School for Poetic Computation
I attended the School for Poetic Computation for two weeks in the Spring of 2014. It was an opportunity to step back and think both as a coder and an artist - to see art executed as code and to see code itself as art.
Our projects were more about concept than execution -- we weren't so much expected to finish a polished product as talk about what led us in our given direction and discuss the new skills we picked up along the way. In my case those skills were hardware computing, soldering, and a better understanding of electronic components.
(An excerpt from the abstract I produced on the project:)
I came to SFPC with images of really digging in to the craft of creative coding - lots of shaders and OpenGL and visual polish.
What I wasn’t expecting was how seductive electronics and “physical computing” would be by comparsion. From wiring up a few small circuits on a breadboard to sitting down and soldering a pretty ambitious project (for someone who had never held a soldering iron before!) - it really drew me in.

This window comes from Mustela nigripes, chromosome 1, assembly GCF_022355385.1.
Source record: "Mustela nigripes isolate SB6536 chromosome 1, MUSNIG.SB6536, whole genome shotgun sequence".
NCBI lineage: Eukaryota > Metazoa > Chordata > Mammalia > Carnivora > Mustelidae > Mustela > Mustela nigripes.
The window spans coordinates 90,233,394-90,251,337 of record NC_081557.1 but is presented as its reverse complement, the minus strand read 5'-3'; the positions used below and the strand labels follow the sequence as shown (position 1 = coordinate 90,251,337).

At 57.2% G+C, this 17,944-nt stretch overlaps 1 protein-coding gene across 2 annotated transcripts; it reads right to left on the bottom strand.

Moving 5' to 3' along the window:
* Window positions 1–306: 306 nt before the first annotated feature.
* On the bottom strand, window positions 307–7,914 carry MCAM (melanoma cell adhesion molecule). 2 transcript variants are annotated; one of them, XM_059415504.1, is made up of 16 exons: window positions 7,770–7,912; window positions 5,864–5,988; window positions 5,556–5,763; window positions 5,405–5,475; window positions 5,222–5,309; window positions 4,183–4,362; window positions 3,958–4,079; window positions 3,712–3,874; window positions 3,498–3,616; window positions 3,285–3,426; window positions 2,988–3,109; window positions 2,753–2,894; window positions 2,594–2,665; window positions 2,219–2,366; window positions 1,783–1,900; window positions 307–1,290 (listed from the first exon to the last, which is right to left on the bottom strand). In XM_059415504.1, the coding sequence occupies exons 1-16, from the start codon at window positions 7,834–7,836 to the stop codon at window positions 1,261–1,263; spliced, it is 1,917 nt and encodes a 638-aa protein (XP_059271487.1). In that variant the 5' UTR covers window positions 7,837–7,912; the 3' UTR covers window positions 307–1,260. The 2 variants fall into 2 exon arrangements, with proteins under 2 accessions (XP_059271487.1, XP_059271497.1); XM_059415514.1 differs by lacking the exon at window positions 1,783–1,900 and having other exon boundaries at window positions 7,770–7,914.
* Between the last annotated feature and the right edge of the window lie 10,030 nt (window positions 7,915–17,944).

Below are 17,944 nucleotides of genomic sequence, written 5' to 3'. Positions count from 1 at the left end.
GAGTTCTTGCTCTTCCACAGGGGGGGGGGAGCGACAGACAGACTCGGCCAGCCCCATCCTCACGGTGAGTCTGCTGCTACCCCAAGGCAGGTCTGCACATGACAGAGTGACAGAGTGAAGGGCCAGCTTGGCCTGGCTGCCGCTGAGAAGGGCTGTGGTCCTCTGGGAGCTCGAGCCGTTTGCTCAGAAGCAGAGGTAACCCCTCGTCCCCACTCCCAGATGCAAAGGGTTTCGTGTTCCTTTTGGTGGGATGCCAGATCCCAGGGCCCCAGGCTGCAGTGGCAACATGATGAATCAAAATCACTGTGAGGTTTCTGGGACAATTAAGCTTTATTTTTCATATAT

I also began to pull from some of my influences, from classic 8-bit games to Videodrome, which led me to build a small standalone hardware video synth. I had big dreams of Scanimates and Fairlight CVI’s, but reality set in and I settled for a small, ultra low res display powered by an Arduino.
As an electronic music producer, I’m a big fan of standalone boxes. Analog or digital, part of what makes something like the TR-909 drum machine such a compelling instrument is its interface - it is not a computer, and there isn’t a mouse or keypad in sight. I wanted to channel some of that in this project.